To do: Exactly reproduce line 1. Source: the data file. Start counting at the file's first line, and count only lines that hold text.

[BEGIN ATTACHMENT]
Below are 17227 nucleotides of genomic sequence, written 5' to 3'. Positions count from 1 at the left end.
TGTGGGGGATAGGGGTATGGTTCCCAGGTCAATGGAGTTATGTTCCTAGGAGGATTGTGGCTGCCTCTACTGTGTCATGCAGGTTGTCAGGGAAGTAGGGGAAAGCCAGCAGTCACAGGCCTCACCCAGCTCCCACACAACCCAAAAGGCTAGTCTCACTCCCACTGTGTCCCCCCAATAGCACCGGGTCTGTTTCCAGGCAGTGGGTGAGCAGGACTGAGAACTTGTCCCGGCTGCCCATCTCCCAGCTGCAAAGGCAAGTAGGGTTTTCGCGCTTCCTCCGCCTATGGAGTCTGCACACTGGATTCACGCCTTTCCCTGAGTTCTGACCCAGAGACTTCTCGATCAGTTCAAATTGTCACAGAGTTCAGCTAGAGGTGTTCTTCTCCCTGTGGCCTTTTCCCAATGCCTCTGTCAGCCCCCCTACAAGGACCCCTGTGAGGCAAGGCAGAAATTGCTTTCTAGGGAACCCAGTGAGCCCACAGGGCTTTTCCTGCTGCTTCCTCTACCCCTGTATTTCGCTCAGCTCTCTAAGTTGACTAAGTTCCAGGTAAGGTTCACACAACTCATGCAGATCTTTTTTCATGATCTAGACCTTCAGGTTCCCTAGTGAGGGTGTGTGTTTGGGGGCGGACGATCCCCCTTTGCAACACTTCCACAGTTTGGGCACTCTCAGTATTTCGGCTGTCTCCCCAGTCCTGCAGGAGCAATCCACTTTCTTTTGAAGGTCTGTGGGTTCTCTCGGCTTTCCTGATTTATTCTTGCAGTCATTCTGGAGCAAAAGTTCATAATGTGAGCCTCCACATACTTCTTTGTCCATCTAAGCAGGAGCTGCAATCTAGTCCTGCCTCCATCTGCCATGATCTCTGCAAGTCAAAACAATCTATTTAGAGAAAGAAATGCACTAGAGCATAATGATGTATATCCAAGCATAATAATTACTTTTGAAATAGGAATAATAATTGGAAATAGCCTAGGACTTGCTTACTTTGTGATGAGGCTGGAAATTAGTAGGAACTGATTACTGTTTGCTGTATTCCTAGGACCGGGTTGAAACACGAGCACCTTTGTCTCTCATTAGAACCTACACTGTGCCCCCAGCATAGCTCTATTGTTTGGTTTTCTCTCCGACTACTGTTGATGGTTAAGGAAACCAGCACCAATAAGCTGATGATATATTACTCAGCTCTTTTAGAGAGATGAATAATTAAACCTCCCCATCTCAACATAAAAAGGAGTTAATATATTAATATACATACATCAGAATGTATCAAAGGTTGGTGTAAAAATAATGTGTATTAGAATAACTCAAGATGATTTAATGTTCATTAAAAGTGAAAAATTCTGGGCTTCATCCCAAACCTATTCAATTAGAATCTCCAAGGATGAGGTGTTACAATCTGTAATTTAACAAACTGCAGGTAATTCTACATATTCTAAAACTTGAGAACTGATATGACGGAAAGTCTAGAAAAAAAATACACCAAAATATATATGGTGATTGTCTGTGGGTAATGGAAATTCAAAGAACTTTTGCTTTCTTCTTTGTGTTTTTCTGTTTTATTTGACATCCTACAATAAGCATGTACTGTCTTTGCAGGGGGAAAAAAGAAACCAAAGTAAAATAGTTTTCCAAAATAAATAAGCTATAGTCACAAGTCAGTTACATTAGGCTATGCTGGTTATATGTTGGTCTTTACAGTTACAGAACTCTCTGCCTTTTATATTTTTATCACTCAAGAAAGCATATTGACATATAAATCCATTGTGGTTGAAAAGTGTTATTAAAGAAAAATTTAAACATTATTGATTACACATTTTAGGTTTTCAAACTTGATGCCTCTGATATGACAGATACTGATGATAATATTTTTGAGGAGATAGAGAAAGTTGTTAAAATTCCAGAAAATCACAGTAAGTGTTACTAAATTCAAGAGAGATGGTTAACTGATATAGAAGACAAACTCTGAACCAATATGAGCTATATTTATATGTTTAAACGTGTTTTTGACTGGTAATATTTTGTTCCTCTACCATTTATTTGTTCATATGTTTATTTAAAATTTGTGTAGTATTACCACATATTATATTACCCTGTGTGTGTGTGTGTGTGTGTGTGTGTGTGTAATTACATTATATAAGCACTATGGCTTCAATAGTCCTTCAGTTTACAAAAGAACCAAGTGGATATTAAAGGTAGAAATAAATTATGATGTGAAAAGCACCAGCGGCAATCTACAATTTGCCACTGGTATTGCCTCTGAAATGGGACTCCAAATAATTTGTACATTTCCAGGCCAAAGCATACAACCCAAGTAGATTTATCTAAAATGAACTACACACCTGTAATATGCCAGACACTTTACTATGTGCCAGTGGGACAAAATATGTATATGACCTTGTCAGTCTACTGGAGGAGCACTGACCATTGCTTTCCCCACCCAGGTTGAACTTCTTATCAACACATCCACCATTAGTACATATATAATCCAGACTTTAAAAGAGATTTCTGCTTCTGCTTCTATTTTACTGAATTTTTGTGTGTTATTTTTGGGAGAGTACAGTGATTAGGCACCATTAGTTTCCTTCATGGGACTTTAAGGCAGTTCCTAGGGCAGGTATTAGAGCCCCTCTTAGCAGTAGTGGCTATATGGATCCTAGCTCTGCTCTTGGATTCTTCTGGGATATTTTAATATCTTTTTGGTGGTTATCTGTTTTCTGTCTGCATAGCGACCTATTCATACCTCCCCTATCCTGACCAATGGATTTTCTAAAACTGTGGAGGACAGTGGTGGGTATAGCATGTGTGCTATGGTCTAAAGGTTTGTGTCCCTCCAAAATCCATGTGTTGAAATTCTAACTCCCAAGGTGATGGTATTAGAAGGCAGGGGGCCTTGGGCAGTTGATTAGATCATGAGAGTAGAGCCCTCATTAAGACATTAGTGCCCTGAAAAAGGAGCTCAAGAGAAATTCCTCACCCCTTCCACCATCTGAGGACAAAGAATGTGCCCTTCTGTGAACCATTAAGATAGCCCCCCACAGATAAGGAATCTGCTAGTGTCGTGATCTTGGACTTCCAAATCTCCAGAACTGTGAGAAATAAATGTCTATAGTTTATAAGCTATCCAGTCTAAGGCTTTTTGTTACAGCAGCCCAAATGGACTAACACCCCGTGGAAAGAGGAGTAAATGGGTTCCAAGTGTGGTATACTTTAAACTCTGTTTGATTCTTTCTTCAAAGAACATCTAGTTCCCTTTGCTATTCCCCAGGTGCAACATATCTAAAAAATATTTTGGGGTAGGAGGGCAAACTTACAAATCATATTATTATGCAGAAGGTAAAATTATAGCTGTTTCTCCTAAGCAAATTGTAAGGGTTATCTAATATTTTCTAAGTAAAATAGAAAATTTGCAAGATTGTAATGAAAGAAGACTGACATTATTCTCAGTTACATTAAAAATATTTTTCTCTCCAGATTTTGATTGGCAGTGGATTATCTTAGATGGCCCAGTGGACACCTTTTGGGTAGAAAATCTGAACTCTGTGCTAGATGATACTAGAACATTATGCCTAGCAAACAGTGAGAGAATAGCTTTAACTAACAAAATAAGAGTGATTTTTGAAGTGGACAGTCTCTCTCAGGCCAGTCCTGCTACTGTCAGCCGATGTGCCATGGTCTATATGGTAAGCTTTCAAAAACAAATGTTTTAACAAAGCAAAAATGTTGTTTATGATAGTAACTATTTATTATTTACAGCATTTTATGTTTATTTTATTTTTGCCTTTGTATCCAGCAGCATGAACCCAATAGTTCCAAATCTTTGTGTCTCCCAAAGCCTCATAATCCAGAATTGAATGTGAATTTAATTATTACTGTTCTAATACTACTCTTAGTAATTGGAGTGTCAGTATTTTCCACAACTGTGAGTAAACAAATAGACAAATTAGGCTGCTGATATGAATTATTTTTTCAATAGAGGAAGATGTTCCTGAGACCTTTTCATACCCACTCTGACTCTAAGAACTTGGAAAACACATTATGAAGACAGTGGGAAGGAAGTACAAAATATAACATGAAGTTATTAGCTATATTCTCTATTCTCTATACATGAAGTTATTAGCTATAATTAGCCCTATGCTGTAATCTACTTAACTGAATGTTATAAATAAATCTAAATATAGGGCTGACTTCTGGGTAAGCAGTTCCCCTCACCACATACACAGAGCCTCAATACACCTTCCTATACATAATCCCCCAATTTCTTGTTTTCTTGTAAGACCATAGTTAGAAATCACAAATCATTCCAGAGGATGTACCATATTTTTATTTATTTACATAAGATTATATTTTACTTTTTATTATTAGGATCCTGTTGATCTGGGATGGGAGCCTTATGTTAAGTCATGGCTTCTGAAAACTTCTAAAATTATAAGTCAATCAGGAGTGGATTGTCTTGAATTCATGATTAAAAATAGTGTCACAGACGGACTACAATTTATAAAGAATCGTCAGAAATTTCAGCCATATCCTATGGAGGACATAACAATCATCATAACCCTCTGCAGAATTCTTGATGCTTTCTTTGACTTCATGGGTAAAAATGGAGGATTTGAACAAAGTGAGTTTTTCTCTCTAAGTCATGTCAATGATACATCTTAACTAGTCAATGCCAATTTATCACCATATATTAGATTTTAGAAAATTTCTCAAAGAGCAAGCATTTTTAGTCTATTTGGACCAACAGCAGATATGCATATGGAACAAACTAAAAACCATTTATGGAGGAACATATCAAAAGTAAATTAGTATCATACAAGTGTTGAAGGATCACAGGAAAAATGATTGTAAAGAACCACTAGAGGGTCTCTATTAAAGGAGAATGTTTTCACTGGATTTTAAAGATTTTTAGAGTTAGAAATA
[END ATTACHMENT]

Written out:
Below are 17227 nucleotides of genomic sequence, written 5' to 3'. Positions count from 1 at the left end.